The defendant companies file a motion for a stay of Cordray’s decision, pending the court’s review of it.
Aug. 3, 2015
The defendant companies get their wish. The court grants their requested stay of Cordray’s order, finding they “have satisfied the stringent requirements for a stay pending appeal.”
The defendant companies get an outpouring of support from dozens of companies and trade organizations that file amicus curiae, or “friend of the court,” briefs, including:
- The U.S. Mortgage Insurers (USMI)
- The Real Estate Services Providers Council Inc. (RESPRO)
- The American Escrow Association (AEA)
- The American Land Title Association (ALTA)
- The National Association of Realtors (NAR)
- The American Financial Services Association
- The Consumer Bankers Association
- The Housing Policy Council of the Financial Services Roundtable
- The Independent Community Bankers of America
- The Leading Homebuilders of America
- The Mortgage Bankers Association
- The National Association of Home Builders
- The American Escrow Association
- And others
The brief filed together by ALTA, AEA, RESPRO and USMI lamented Cordray’s lack of clarity on RESPA and legal obligations and risks, noting that his order’s “ill-considered interpretation of RESPA Section 8(c) and the statute of limitations would disrupt the ability of Realtors, title insurers/agents, mortgage lenders/brokers, mortgage insurers and other providers to manage risk, compete, develop best practices and ultimately to efficiently deliver quality real estate settlement services to consumers.”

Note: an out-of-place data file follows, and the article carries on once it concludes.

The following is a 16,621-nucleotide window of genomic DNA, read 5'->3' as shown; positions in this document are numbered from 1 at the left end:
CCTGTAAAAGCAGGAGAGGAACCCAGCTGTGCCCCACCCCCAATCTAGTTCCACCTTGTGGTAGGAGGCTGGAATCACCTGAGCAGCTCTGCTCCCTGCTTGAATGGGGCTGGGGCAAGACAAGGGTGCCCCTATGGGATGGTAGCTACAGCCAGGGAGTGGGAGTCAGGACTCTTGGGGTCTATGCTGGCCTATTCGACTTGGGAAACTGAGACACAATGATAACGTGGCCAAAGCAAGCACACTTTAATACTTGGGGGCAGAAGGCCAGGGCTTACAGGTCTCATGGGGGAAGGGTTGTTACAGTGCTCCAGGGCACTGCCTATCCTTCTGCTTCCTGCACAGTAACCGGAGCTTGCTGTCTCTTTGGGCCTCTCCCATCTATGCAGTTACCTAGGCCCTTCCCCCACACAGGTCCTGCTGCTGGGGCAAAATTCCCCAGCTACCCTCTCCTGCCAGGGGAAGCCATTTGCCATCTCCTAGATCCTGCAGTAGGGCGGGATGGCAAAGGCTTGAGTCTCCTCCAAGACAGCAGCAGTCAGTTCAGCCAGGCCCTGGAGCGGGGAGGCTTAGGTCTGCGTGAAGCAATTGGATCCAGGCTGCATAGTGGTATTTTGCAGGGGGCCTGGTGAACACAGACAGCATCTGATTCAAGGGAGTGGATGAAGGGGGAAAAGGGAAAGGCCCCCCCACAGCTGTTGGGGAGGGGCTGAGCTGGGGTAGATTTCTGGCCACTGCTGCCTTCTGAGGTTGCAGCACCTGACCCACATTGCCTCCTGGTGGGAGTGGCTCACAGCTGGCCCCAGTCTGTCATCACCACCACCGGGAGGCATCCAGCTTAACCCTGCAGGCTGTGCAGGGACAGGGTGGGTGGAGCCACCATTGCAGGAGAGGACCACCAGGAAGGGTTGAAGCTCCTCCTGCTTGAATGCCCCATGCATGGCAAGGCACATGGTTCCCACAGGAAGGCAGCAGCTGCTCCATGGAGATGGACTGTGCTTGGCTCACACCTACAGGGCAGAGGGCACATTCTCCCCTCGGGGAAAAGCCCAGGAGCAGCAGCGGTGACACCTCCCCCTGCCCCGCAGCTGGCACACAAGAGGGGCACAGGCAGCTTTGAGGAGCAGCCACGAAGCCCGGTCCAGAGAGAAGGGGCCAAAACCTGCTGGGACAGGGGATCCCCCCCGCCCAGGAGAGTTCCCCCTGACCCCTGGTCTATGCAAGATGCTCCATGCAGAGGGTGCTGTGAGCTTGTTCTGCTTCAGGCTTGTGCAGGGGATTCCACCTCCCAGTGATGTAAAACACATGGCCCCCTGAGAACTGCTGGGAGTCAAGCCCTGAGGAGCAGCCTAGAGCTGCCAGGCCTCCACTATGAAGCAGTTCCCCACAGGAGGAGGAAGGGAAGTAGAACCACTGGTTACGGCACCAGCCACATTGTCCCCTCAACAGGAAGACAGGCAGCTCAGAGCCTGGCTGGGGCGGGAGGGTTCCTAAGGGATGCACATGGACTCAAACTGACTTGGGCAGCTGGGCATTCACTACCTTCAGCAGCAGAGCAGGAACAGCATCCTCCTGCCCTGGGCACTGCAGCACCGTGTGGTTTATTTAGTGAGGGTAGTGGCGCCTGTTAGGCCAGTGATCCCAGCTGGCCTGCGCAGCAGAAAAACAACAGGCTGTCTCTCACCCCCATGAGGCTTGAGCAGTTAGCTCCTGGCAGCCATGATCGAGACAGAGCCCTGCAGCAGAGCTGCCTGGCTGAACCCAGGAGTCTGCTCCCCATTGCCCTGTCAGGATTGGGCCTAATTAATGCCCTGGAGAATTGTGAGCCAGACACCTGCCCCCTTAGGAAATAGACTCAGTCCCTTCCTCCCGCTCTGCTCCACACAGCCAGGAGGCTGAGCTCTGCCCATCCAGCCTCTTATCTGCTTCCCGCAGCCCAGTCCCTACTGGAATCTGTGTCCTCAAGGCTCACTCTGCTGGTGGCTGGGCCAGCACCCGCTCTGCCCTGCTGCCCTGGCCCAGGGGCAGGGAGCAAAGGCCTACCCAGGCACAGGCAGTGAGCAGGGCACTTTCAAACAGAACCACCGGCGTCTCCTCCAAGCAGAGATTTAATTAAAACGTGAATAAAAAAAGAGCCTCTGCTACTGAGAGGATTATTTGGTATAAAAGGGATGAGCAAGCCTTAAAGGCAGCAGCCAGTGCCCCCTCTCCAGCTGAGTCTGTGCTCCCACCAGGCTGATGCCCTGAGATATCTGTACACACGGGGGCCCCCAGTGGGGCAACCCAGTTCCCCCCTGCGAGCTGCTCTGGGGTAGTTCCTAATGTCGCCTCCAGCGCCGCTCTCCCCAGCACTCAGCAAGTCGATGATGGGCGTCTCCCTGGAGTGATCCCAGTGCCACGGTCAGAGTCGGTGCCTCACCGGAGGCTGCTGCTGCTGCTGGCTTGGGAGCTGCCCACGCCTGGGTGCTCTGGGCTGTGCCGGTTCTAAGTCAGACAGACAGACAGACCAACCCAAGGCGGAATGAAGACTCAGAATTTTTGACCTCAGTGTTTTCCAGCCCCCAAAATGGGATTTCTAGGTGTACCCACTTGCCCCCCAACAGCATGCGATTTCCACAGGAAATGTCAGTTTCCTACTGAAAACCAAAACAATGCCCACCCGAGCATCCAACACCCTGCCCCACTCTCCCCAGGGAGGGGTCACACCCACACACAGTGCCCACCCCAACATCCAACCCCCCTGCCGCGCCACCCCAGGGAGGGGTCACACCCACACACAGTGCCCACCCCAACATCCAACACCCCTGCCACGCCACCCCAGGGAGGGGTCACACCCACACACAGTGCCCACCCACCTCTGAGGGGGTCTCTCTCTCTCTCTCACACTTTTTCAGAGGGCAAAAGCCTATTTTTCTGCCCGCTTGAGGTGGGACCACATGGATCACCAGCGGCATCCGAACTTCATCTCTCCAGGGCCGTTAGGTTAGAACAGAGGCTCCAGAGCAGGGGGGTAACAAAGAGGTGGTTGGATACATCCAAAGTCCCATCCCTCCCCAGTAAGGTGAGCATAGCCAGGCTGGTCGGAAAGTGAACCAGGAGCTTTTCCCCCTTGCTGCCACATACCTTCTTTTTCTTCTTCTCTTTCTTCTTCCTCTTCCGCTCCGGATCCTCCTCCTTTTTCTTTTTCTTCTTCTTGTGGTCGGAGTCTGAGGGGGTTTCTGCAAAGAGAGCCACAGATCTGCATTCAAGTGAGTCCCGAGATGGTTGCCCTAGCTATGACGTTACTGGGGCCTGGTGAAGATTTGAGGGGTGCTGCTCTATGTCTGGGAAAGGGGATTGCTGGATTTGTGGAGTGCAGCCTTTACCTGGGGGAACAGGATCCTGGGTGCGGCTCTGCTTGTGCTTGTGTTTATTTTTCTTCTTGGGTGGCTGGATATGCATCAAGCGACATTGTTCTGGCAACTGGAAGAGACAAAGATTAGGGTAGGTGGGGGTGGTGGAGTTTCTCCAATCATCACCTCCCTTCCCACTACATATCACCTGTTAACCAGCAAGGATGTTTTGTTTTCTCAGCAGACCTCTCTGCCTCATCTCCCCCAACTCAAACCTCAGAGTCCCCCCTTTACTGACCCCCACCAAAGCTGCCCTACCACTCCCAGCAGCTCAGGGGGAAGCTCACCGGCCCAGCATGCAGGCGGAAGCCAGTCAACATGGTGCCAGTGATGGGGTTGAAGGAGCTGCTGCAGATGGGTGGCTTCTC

NAR’s brief states: “RESPA permits good-faith reliance on any ‘rule, regulation or interpretation’ issued by HUD or the CFPB interpreting Section 8, and NAR’s members have so relied. In light of RESPA’s penalties, the director’s decision in this case represents an unfair and unprecedented departure from substantial, uniform precedent and agency guidance. On behalf of its members, NAR respectfully requests that the decision be reversed and vacated.”
Even the U.S. Chamber of Commerce gets in on the action, filing a brief arguing that businesses and consumers need regulatory certainty, but that Cordray’s order violates due process and basic principles of statutory interpretation.
Nov. 5, 2015
The CFPB files its reply brief, asserting that its structure is Constitutional, that no statute of limitations applies to the proceeding, that Cordray’s interpretation of RESPA was appropriate and that the injunctive relief ordered against the companies was proper.
The CFPB asks the court to uphold Cordray’s final decision and order.
Nov. 23, 2015
The defendant companies’ reply brief argues the following:
- Cordray’s liability determination is unlawful because it contradicts nearly two decades of consistent agency guidance and settled federal agency interpretation
- Cordray’s “new interpretations of RESPA” are contrary to law
- The CFPB itself violates the Constitutional Separation of Powers
- Cordray’s sanctions are unlawful and exceed the bureau’s statutory authority
- Cordray’s decision and order should be vacated.